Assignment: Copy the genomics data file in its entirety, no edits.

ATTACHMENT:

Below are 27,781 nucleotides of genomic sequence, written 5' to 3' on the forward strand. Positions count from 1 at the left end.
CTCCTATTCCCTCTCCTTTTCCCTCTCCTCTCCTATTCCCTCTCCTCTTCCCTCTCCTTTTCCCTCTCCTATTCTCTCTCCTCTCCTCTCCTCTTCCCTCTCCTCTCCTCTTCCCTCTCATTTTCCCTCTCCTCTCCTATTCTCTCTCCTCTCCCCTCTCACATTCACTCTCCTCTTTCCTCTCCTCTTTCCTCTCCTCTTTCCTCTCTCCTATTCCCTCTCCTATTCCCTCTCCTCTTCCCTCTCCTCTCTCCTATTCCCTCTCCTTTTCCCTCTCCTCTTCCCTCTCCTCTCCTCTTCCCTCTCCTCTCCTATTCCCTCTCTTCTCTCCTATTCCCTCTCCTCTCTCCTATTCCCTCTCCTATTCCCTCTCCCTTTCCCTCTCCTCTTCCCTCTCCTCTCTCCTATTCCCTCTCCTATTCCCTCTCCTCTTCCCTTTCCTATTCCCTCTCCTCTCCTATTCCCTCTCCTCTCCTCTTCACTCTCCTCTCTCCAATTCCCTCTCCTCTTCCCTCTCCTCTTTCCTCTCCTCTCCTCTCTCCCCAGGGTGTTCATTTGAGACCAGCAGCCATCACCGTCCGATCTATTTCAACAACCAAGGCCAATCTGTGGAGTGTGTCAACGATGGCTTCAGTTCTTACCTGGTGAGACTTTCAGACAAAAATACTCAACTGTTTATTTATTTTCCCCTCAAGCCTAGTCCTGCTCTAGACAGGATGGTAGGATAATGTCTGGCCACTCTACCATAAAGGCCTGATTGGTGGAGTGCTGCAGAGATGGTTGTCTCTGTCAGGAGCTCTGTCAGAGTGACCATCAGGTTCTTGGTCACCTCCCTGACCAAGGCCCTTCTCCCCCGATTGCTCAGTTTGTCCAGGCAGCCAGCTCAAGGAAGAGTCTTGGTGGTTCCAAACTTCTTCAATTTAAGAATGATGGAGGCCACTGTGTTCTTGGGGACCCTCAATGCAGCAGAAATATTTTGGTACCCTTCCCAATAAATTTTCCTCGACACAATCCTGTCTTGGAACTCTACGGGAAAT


Below are 27,781 nucleotides of genomic sequence, written 5' to 3' on the forward strand. Positions count from 1 at the left end.
CTCCTATTCCCTCTCCTTTTCCCTCTCCTCTCCTATTCCCTCTCCTCTTCCCTCTCCTTTTCCCTCTCCTATTCTCTCTCCTCTCCTCTCCTCTTCCCTCTCCTCTCCTCTTCCCTCTCATTTTCCCTCTCCTCTCCTATTCTCTCTCCTCTCCCCTCTCACATTCACTCTCCTCTTTCCTCTCCTCTTTCCTCTCCTCTTTCCTCTCTCCTATTCCCTCTCCTATTCCCTCTCCTCTTCCCTCTCCTCTCTCCTATTCCCTCTCCTTTTCCCTCTCCTCTTCCCTCTCCTCTCCTCTTCCCTCTCCTCTCCTATTCCCTCTCTTCTCTCCTATTCCCTCTCCTCTCTCCTATTCCCTCTCCTATTCCCTCTCCCTTTCCCTCTCCTCTTCCCTCTCCTCTCTCCTATTCCCTCTCCTATTCCCTCTCCTCTTCCCTTTCCTATTCCCTCTCCTCTCCTATTCCCTCTCCTCTCCTCTTCACTCTCCTCTCTCCAATTCCCTCTCCTCTTCCCTCTCCTCTTTCCTCTCCTCTCCTCTCTCCCCAGGGTGTTCATTTGAGACCAGCAGCCATCACCGTCCGATCTATTTCAACAACCAAGGCCAATCTGTGGAGTGTGTCAACGATGGCTTCAGTTCTTACCTGGTGAGACTTTCAGACAAAAATACTCAACTGTTTATTTATTTTCCCCTCAAGCCTAGTCCTGCTCTAGACAGGATGGTAGGATAATGTCTGGCCACTCTACCATAAAGGCCTGATTGGTGGAGTGCTGCAGAGATGGTTGTCTCTGTCAGGAGCTCTGTCAGAGTGACCATCAGGTTCTTGGTCACCTCCCTGACCAAGGCCCTTCTCCCCCGATTGCTCAGTTTGTCCAGGCAGCCAGCTCAAGGAAGAGTCTTGGTGGTTCCAAACTTCTTCAATTTAAGAATGATGGAGGCCACTGTGTTCTTGGGGACCCTCAATGCAGCAGAAATATTTTGGTACCCTTCCCAATAAATTTTCCTCGACACAATCCTGTCTTGGAACTCTACGGGAAAT